How many time constants will elapse before the current in a charging RC circuit drops to half of its initial value? Answer the same question for a discharging RC circuit.

How many time constants will elapse before the charge on a capacitors falls to 0.1% of its maximum value in a discharging RC circuit?

How many time constants will elapse before the energy stored in the capacitor reaches half of its equilibrium value in a charging RC circuit?

How many time constants will elapse before the power delivered by a battery drops to half of its maximum value in an RC circuit?

A capacitor of capacitance C is connected to a battery of emf ε at t = 0 through a resistance R. Find the maximum rate at which energy is stored in the capacitor. When does the rate have this maximum value?

A capacitor of capacitance 12.0 μF is connected to a battery of emf 6.00 V and internal resistance 1.00 Ω through resistanceless leads. 12.0 μs after the connections are made, what will be (a) the current in the circuit (b) the power delivered by the battery (c) the power dissipated in heat and (d) the rate at which the energy stored in the capacitor is increasing?

A capacitance C charged to a potential difference V is discharged by connecting its plates through a resistance R. Find the heat dissipated in one time constant after the connections are made. Do this by calculating ∫ i^{2}R dt and also by finding the decrease in the energy stored in the capacitor.

By evaluating ∫i^{2}Rdt, show that when a capacitor is charged by connecting it to a battery through a resistor, the energy dissipated as heat equals the energy stored in the capacitor.

A parallel-plate capacitor is filled with a dielectric material of resistivity ρ and dielectric constant K. The capacitor is charged and disconnected from the charging source. The capacitor is slowly discharged through the dielectric. Show that the time constant of the discharge is independent of all geometrical parameters like the plate area or separation between the plates. Find this time constant.

Find the charge on each of the capacitors 0.20 ms after the switch S is closed in the figure.

The switch S shown in figure is kept closed for a long time and is then opened at t = 0. Find the current in the middle 10 Ω resistor at t = 1 ms.

A capacitor of capacitance 100 μF is connected across a battery of emf 6 V through a resistance of 20 kΩ for 4 s. The battery is then replaced by a thick wire. What will be the charge on the capacitor 4 s after the battery is disconnected?

Consider the situation shown in figure. The switch is closed at t = 0 when the capacitors are uncharged. Find the charge on the capacitor C_{1} as a function of time t.

A capacitor of capacitance C is given a charge Q. At t = 0, it is connected to an uncharged capacitor of equal capacitance through a resistance R. Find the charge on the second capacitor as a function of time.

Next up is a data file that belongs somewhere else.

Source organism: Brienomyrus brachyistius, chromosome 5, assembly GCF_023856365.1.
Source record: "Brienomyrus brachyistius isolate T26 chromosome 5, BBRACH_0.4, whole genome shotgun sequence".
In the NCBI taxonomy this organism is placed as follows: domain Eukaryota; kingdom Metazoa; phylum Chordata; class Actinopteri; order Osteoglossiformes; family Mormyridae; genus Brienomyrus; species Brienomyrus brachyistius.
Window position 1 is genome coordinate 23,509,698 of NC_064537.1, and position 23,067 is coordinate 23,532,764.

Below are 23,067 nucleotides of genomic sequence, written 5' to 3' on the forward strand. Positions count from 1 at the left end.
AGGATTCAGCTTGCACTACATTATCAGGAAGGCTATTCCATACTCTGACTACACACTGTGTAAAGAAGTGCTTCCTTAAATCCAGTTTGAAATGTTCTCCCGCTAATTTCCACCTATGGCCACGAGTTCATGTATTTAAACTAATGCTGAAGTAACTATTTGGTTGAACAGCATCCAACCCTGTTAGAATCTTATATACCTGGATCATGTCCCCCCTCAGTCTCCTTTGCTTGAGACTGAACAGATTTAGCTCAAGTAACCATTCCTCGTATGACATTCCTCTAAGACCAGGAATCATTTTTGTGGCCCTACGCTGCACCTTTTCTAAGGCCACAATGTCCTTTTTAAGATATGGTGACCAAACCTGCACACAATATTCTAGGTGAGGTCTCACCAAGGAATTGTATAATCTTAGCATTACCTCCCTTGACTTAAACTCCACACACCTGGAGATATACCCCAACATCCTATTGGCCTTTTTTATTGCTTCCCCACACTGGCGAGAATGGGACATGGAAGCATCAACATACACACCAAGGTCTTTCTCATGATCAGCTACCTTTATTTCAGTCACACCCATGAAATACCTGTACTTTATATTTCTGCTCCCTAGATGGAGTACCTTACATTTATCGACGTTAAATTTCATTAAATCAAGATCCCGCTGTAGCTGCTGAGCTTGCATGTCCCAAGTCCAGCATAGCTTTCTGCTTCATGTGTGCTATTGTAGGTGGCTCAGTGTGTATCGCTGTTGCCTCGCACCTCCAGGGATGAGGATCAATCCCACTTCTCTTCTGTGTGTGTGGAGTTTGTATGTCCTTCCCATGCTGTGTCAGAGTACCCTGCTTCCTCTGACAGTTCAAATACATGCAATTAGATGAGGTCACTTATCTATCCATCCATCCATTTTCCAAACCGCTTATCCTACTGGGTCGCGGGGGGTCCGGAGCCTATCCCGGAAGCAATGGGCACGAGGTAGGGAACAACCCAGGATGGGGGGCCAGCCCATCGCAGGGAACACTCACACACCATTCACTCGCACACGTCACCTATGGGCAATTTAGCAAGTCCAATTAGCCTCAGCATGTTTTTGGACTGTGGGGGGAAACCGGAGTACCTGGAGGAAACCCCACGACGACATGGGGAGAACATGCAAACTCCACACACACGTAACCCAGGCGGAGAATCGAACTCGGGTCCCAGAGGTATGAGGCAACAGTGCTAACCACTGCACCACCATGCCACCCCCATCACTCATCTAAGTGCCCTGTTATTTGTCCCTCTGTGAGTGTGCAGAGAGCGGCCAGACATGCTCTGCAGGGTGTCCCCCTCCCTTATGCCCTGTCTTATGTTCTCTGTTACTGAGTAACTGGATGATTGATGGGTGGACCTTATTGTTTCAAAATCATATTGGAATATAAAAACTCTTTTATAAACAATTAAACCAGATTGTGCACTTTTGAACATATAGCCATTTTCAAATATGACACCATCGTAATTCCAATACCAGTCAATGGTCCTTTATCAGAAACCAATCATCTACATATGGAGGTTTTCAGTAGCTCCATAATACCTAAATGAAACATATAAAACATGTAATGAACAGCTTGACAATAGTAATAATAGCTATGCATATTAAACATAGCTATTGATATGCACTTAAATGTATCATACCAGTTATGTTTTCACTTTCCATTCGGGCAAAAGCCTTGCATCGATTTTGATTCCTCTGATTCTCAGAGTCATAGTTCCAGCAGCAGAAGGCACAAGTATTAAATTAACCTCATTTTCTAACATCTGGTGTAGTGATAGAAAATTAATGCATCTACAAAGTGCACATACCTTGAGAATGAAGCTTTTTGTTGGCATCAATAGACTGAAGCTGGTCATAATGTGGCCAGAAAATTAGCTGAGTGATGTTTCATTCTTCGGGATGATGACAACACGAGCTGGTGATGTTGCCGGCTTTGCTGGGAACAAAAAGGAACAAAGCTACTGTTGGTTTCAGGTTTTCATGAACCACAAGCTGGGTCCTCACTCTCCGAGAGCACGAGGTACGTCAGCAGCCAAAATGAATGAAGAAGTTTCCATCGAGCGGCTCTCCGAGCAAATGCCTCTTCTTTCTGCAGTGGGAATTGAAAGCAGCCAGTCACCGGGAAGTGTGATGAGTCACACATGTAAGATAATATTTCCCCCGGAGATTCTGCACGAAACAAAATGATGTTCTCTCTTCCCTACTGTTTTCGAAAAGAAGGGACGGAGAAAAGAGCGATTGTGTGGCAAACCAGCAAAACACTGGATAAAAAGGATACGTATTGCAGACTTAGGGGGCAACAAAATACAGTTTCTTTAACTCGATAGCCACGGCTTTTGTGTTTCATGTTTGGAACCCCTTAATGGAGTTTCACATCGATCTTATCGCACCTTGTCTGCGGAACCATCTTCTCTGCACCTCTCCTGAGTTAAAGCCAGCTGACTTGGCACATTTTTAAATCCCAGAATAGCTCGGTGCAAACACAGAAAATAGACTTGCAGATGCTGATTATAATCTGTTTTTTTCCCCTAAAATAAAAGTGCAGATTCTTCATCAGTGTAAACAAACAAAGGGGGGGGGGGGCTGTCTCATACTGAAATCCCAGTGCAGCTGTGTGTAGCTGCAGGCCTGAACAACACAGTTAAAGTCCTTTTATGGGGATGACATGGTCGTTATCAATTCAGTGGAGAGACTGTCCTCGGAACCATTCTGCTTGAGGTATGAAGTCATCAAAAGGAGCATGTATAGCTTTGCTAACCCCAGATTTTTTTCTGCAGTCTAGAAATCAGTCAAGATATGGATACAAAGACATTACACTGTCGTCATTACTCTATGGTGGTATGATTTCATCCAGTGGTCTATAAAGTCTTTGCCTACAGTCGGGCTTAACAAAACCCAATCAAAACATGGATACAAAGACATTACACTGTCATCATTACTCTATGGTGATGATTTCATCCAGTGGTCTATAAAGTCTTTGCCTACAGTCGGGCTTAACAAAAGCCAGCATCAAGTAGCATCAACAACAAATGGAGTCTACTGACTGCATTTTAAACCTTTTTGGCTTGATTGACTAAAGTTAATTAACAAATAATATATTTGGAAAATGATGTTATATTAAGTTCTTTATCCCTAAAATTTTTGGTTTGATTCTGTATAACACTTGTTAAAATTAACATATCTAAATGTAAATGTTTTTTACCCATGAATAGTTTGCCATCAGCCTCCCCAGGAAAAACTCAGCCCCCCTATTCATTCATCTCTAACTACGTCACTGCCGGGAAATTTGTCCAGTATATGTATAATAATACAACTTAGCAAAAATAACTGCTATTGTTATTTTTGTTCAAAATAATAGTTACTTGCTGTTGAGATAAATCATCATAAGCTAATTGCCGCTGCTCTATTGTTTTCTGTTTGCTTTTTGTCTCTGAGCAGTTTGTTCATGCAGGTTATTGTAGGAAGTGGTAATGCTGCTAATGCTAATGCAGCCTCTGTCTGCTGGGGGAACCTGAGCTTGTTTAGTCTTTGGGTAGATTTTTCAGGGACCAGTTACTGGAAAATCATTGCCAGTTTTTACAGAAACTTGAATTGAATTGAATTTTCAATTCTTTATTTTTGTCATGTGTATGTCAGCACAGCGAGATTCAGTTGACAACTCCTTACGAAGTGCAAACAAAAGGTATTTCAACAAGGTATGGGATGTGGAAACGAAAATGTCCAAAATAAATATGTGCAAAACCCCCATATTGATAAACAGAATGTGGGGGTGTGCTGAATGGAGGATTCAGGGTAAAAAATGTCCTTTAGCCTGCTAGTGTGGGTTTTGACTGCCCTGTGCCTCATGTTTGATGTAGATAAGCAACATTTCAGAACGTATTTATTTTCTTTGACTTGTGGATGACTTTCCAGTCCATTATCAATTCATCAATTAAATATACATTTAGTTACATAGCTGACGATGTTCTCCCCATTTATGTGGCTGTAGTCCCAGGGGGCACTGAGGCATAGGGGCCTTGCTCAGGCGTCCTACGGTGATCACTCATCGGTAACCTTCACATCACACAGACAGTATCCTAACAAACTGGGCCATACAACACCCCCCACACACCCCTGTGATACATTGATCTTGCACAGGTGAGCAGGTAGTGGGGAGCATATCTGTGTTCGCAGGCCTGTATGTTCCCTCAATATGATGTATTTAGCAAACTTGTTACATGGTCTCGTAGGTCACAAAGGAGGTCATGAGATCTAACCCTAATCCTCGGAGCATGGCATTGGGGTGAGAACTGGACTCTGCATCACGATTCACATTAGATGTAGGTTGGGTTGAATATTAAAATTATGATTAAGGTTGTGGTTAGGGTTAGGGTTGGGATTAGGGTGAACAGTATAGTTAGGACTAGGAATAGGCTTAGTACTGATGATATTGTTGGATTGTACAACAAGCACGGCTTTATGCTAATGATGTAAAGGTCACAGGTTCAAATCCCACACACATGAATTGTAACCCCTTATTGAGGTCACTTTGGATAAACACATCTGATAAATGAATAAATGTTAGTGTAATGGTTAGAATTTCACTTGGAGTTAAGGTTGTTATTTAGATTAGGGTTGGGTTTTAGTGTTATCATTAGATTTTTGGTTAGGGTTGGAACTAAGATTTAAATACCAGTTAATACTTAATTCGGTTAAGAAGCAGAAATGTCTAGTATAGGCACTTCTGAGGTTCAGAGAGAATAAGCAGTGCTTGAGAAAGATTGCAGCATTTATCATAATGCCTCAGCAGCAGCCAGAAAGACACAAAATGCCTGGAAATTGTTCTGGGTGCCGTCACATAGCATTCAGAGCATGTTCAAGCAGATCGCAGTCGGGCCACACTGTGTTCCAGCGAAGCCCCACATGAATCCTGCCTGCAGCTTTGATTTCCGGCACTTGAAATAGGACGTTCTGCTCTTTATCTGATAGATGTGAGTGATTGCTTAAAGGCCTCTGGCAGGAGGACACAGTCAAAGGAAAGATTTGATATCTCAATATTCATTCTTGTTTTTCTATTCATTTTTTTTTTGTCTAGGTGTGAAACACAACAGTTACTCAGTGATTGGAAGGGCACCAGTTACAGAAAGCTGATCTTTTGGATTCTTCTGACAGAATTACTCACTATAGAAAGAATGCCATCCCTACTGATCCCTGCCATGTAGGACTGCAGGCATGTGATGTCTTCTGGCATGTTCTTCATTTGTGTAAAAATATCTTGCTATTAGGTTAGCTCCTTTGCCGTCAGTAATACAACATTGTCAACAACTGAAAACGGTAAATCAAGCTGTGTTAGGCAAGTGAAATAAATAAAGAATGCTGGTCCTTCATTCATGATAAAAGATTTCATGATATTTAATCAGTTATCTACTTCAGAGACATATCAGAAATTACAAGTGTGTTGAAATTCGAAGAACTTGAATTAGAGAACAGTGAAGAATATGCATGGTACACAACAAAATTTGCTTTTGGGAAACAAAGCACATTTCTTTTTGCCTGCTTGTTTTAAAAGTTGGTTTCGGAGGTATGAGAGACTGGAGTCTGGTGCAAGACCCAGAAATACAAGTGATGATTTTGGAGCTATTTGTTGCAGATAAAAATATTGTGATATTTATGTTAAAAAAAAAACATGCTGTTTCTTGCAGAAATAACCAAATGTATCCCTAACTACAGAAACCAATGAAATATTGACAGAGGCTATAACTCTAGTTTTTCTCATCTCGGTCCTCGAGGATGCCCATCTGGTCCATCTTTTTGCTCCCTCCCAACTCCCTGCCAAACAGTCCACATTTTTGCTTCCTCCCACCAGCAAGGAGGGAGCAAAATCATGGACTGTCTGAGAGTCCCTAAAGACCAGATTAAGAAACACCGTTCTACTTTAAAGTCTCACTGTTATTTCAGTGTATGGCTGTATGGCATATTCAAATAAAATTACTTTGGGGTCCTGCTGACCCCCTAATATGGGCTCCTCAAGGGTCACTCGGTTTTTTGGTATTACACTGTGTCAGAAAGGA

A capacitor of capacitance C is given a charge Q. At t = 0, it is connected to an ideal battery of emf ε through a resistance R. Find the charge on the capacitor at time t.

## Chapter 10: Electric Current in Conductors

## HC Verma solutions for Class 11, Class 12 Concepts of Physics Vol. 2 chapter 10 - Electric Current in Conductors

HC Verma solutions for Class 11, Class 12 Concepts of Physics Vol. 2 chapter 10 (Electric Current in Conductors) include all questions with solution and detail explanation. This will clear students doubts about any question and improve application skills while preparing for board exams. The detailed, step-by-step solutions will help you understand the concepts better and clear your confusions, if any. Shaalaa.com has the CBSE Class 11, Class 12 Concepts of Physics Vol. 2 solutions in a manner that help students grasp basic concepts better and faster.

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Concepts covered in Class 11, Class 12 Concepts of Physics Vol. 2 chapter 10 Electric Current in Conductors are Combination of Capacitors, Capacitors and Capacitance, Dielectrics and Polarisation, Free Charges and Bound Charges Inside a Conductor, Conductors and Insulators Related to Electric Field, Electrical Potential Energy of a System of Two Point Charges and of Electric Dipole in an Electrostatic Field, Equipotential Surfaces, Potential Due to a System of Charges, Electric Potential Difference, Potential Due to a Point Charge, Electric Potential, Van De Graaff Generator, Effect of Dielectric on Capacity, The Parallel Plate Capacitor, Electrostatics of Conductors, Potential Energy of a Dipole in an External Field, Potential Energy of a System of Two Charges in an External Field, Potential Energy of a Single Charge, Potential Energy of a System of Charges, Potential Due to an Electric Dipole, Relation Between Electric Field and Electrostatic Potential, Energy Stored in a Capacitor, Capacitance of a Parallel Plate Capacitor with and Without Dielectric Medium Between the Plates, Limitations of Ohm’s Law, Electric Currents in Conductors, Conductivity and Conductance;, Current Density, Delta Star Transformation, Potential Difference and Emf of a Cell, Measurement of Internal Resistance of a Cell, Potentiometer, Metre Bridge, Wheatstone Bridge, Kirchhoff’s Rules, Combination of Cells in Series and in Parallel, Cells, Emf, Internal Resistance, Temperature Dependence of Resistance, Combination of Resistors – Series and Parallel, Resistivity of Various Materials, Electrical Resistivity and Conductivity, V-I Characteristics (Linear and Non-linear), Drift of Electrons and the Origin of Resistivity, Flow of Electric Charges in a Metallic Conductor, Electric Current, Ohm's Law, Electrical Power.

Using HC Verma Class 12 solutions Electric Current in Conductors exercise by students are an easy way to prepare for the exams, as they involve solutions arranged chapter-wise also page wise. The questions involved in HC Verma Solutions are important questions that can be asked in the final exam. Maximum students of CBSE Class 12 prefer HC Verma Textbook Solutions to score more in exam.